This happens at an incalculable and irreversible social and environmental cost and—to cap the climax—for every $100 that the government receives from the big mining companies in taxes, it no longer receives $200 that we give them in tax credits, as was pointed out recently in a study by the Comptroller General.   Those credits are given to those companies so that they will generate employment, but the truth is that small and medium-scale mining generate more jobs and they receive not one of the privileges enjoyed by the big corporations that make money from our Natural Resources that are Not Renewable.  Is this the country we want for our children, a country devastated by foreign greed.

Colombians, if we permit the Santos government to demolish our national miners, we will be permitting it to destroy the way of life of millions of Colombians who will be left without any alternative, but who are also a force to defend the country from big foreign mining.  Just like you, we are worried about the future of Colombia.  The government accuses us of being illegal because we don’t have the mining titles that they themselves have systematically refused to furnish to us.  Facing so many attacks from the government that ought to defend us, the only recourse left to us is to protest peacefully to demand:  1.  That they respect our production and our honest work and that they not put us in the same class as the illegal armed groups.  2.That the government admit that our activity is different from big mining and 3.  That there be a real process for formalization that will end this conflict for everyone once and for all.

Therefore, we invite our compatriots to support us and to join us peacefully and democratically in the miners’ strike and day of protest for the defense of this nation’s artesanal small and medium-scale mining that we will carry out on July 17, 2013.


Confederación Nacional de Mineros de Colombia, Conalminercol.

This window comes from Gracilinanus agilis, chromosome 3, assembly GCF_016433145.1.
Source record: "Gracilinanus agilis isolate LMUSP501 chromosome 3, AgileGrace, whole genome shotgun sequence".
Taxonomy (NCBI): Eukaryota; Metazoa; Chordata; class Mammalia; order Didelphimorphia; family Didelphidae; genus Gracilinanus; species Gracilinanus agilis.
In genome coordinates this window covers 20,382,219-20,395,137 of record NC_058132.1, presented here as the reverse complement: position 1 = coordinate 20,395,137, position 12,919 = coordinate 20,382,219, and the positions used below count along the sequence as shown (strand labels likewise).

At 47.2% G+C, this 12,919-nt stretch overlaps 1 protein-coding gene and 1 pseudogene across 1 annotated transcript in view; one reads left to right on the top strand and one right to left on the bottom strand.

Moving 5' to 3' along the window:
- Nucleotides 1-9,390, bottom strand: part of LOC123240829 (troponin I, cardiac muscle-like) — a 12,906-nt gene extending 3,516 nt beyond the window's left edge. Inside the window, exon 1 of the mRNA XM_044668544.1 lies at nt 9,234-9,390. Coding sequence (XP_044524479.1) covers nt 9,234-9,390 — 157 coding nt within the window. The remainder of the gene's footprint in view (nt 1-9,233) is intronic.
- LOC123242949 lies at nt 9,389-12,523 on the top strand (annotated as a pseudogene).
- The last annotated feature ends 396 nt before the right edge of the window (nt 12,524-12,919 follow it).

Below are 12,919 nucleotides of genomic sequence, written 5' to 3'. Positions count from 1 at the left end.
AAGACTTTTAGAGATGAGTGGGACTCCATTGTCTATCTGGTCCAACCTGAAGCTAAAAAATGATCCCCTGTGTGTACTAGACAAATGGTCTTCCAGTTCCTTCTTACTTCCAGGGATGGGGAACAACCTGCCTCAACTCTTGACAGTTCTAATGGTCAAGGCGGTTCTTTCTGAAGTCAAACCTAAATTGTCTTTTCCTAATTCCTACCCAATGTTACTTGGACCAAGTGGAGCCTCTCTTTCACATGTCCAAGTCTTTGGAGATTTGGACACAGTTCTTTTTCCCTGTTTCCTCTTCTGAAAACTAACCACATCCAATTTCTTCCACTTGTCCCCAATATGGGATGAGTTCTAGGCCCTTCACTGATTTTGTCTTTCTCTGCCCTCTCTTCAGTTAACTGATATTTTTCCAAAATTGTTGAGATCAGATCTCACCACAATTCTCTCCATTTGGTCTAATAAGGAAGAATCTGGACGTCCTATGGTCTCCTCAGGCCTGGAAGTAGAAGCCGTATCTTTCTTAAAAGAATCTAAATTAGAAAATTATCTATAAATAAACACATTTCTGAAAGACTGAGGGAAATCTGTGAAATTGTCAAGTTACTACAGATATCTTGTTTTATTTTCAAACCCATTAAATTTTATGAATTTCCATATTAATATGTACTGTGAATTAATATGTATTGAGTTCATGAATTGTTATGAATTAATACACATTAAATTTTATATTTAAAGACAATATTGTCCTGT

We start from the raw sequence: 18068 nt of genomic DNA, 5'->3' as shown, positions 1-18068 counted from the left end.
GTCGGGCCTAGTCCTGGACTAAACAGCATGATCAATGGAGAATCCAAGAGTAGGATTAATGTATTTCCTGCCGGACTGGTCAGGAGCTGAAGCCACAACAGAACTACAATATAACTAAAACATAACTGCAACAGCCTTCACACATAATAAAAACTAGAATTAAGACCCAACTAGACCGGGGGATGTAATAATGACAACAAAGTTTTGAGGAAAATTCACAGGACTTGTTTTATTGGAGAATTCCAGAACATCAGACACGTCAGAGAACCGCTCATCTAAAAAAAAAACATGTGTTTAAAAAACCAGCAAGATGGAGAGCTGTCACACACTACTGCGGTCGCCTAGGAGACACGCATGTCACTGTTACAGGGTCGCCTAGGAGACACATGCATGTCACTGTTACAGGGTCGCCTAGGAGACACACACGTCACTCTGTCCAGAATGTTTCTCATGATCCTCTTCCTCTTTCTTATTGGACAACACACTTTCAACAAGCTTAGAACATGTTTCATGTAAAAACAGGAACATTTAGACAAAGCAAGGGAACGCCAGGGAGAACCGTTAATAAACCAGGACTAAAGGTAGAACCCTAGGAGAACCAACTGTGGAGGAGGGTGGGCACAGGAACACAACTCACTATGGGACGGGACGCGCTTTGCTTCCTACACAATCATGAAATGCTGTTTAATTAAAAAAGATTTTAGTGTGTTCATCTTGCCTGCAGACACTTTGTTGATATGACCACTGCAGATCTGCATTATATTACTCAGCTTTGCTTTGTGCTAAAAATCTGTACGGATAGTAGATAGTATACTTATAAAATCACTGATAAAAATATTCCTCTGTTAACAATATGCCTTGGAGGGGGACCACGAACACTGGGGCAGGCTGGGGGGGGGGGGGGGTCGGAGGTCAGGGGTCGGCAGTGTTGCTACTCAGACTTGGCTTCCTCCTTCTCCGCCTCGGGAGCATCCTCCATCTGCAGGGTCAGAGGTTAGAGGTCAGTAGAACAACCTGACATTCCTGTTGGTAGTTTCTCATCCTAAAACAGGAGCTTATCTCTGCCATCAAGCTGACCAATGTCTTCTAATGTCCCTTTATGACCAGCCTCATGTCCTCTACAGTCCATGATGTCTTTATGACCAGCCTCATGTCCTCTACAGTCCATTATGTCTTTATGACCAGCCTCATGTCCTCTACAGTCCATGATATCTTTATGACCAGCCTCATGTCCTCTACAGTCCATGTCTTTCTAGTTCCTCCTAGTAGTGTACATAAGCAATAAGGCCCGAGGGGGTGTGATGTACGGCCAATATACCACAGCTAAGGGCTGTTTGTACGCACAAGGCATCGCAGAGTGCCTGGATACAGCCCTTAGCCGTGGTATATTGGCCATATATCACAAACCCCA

Federación Santandereana de Pequeños y Medianos Mineros, Fesamin.

Federación de Pequeños y Medianos Mineros de Caldas y Risaralda, Fepemicar.

Asociación de Mineros del Bajo Cauca, Asomineros.

Asociación de Mineros del Altiplano Cundiboyacense, Asominalcumb.

Asoarenas, Piedecuesta, Santander.

Asociación de Mineros de Arcillas de Santander, Amas.

Asociación Campesina de Mineros de Palogordo, Girón y Piedecuesta.

Aremos, Mogotes.

Asanpav, San Gil.

Asociación de pequeños mineros de la Provincia Soto Norte, Asoprominorte.

Asociación de Pescadores y Trabajadores Mineros del Rio Sogamoso,  Apetras

Asociación de Gravilleros de Sabana de Torres, Asograstorres.

Asociación de Mineros del Nordeste de Antioquia.

Asociación de Mineros de Guamocó y el Bagre, Asomiguana.

Asociación de Mineros de Tarazá, Asomit.

Asociación de Dragueros del Bajo Cauca.

Asociación de Mineros de la Cuenca del Sinifana, Asomicsi.

Asociación de Mineros Tradicionales de Marmato, Asomitrama.

Federación Minera del Chocó, Fedemichocó.

Asociación de Mineros del Chocó, Asomichocó.

Asociación de Mineros de Novita, Asominov.

Asociación de Dragueros del Chocó, Asodracho.

Asociación de Barequeros del Atrato.

Asociación de Mineros del Medio Sanjuán.

Asociación de Mineros de Tado, Asomitado.

Asociación de Productores Comunitarios del Atrato.

Cooperativa de Mineros de San Juan,  Coomisanjuan.

(This translation may be reprinted as long as its content remains unaltered and the source, author and translator are cited.)